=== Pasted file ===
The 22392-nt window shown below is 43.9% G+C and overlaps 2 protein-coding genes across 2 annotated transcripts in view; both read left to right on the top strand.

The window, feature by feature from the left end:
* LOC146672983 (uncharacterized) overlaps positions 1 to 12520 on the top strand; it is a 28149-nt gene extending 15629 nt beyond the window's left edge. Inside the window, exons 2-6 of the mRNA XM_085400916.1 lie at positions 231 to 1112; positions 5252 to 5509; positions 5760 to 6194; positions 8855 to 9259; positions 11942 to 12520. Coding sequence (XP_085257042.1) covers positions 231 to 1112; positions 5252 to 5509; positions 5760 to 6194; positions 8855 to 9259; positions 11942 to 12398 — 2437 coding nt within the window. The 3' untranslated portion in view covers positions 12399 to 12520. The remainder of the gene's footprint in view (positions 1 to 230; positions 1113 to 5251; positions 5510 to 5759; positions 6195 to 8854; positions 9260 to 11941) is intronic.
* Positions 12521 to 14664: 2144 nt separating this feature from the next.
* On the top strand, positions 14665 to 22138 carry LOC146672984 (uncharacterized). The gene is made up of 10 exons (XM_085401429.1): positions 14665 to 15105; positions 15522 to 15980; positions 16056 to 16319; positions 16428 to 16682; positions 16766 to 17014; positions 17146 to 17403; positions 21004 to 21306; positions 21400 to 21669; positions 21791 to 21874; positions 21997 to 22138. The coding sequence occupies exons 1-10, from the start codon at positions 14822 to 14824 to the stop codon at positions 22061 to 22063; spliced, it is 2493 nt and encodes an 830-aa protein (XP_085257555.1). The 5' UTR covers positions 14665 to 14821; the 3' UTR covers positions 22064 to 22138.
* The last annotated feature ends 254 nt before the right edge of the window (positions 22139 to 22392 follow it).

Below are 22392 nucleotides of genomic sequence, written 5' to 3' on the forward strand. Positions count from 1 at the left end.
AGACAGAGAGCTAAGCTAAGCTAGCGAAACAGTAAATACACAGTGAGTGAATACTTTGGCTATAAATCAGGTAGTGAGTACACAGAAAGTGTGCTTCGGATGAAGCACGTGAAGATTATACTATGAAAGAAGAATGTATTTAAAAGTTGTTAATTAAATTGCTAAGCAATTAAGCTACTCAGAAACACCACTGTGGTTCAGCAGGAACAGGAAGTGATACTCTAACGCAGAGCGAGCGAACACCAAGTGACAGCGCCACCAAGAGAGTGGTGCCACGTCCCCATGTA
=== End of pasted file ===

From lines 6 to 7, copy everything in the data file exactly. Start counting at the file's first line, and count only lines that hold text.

* The last annotated feature ends 254 nt before the right edge of the window (positions 22139 to 22392 follow it).

Below are 22392 nucleotides of genomic sequence, written 5' to 3' on the forward strand. Positions count from 1 at the left end.